What are the current tax rates?

 

Tax questions often have complex answers. The question of tax rates is no different. When someone asks about the current tax rates, they could be referring to a number of different types of tax rates. Is it the capital gains tax rate, marginal tax rate, or the withholding tax rate on bonuses (what some people think of as a “bonus tax rate”) you’re looking for?

Tax rates on a puzzle piece

Not sure which one? Don’t worry! We’ll outline the types of tax rates and the situations when you’ll encounter them in this post.

Federal income tax rates

First let’s talk about federal income tax rates. Most taxpayers are familiar with this concept — You typically see these percentages represented with a table along with ranges of income. The current federal income tax rates are 10%, 12%, 22%, 24%, 32%, 35%, and 37%.

To see the 2019 and 2020 tax rates and income ranges, check out this article where we outline what the current tax brackets are.

One note for federal income tax rates is that they apply to ordinary income. Examples of ordinary income include salaries and wages, interest earned, income from self-employment and taxable IRA distributions. Among sources of other income are business income, farm income, rental real estate, alimony, unemployment compensation and nonqualified dividends.

Another callout helpful in explaining federal tax income tax rates is understanding the difference between two terms — marginal tax rate and effective tax rate.

  • Marginal tax rate – This is the tax rate paid on the next dollar of income. The marginal tax rate can be different from one person to the next based on their filing status and the amount of taxable income they have. For example, let’s say you file Single and your taxable income is $50,000. Most of your income would fall in the 0%, 10% and 12% ranges, but the very last of your income would fall in the 22% range. That said, your marginal tax rate would be 22%.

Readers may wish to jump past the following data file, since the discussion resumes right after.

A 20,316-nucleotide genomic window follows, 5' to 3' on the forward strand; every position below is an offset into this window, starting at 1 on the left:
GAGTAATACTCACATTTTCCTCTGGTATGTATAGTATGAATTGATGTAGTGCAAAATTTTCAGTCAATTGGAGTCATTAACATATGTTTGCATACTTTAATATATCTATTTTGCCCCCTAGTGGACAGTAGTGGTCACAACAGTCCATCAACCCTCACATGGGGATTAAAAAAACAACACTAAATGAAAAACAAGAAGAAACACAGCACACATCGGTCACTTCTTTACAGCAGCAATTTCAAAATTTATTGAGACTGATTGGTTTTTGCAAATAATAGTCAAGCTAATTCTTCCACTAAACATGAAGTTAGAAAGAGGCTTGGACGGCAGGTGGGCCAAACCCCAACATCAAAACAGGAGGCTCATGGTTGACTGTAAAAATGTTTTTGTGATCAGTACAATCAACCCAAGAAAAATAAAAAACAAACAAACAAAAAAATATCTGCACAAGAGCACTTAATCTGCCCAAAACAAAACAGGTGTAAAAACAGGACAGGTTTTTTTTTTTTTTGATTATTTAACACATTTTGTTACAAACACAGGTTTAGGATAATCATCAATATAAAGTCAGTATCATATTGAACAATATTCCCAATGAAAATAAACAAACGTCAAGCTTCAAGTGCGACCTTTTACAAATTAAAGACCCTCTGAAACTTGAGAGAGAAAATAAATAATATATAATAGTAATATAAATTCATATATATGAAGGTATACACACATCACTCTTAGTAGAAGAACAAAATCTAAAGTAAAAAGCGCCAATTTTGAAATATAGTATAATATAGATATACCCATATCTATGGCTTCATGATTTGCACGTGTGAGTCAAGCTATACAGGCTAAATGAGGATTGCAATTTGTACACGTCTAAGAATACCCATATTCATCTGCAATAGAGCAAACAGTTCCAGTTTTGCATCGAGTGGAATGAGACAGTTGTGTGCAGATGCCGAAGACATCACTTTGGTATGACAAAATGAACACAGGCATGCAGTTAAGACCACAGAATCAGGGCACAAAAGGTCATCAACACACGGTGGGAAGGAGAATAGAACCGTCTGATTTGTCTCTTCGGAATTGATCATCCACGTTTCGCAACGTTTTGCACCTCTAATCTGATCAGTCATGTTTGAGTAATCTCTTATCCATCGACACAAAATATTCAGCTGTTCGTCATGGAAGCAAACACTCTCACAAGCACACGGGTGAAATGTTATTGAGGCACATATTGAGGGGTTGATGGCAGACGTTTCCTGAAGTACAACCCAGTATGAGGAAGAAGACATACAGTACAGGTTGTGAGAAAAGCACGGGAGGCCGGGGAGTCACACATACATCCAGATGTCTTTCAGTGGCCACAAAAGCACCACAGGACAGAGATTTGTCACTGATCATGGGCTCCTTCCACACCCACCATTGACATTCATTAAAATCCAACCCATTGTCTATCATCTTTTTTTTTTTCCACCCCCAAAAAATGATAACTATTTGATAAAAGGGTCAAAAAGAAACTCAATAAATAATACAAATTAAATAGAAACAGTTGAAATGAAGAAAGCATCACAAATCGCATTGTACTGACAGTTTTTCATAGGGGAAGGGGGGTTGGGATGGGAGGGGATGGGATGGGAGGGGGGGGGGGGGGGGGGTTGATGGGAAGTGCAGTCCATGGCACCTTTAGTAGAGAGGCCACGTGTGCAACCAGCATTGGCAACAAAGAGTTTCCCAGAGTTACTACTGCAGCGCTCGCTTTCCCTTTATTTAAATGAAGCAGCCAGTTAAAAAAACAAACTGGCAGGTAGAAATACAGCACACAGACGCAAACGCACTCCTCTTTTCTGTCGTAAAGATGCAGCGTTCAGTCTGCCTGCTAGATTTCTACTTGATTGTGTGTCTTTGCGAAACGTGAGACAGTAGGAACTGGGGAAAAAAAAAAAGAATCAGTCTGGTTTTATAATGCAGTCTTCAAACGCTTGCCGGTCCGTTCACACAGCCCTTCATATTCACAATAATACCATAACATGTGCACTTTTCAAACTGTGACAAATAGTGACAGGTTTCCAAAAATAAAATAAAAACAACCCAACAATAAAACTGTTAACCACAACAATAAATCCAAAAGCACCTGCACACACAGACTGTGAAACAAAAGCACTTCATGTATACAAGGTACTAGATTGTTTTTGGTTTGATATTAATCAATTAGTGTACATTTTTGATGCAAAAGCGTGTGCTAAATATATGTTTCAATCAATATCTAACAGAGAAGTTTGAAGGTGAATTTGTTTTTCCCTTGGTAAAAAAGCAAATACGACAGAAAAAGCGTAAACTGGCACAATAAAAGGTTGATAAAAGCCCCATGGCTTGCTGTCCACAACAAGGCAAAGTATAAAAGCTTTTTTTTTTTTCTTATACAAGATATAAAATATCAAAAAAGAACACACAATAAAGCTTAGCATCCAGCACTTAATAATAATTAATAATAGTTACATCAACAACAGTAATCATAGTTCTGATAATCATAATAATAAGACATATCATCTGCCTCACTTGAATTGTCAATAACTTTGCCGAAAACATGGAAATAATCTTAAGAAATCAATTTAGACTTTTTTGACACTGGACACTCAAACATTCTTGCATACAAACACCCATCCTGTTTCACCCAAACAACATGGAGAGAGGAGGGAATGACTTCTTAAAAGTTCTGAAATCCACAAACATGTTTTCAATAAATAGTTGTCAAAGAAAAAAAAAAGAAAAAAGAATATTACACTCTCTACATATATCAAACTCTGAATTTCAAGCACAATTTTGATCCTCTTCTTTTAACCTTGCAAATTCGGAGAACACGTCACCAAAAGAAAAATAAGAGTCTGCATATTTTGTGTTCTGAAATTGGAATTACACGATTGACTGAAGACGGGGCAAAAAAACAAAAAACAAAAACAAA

• Effective tax rate – This is the percentage of total tax paid on all your income. Using the example above, we know not all your income would be taxed at 22%. To calculate your effective tax rate, you’d divide the total amount of tax paid for each income range by the total amount of taxable income.

Want to dig deeper on the math here?  Check out our tax brackets article for a full explanation.

Tax rates for 2019 and 2020: Capital gains tax rates and more

Now, let’s get to the other types of tax rates. There are two places where you might find these categories: either on your bank or investment statements or on your paycheck.

Capital gains tax rate and dividend tax rates

When you receive a monthly bank statement or quarterly investment statement, it may show that you were paid capital gains or dividends. To know what dividend or capital gain tax rate applies here, you should also look at the timeframes involved.

  • Long-term capital gains refer to assets sold for a profit that were held for more than one year. The specific rates depend on your taxable income, but it’s not the same as the percentages listed above. Use the table lower in this section to determine your rate.
  • Short-term capital gains refer to assets sold for a profit that were held for one year or less. These gains are taxed just the same as ordinary income, so you can refer to the federal income tax rates above.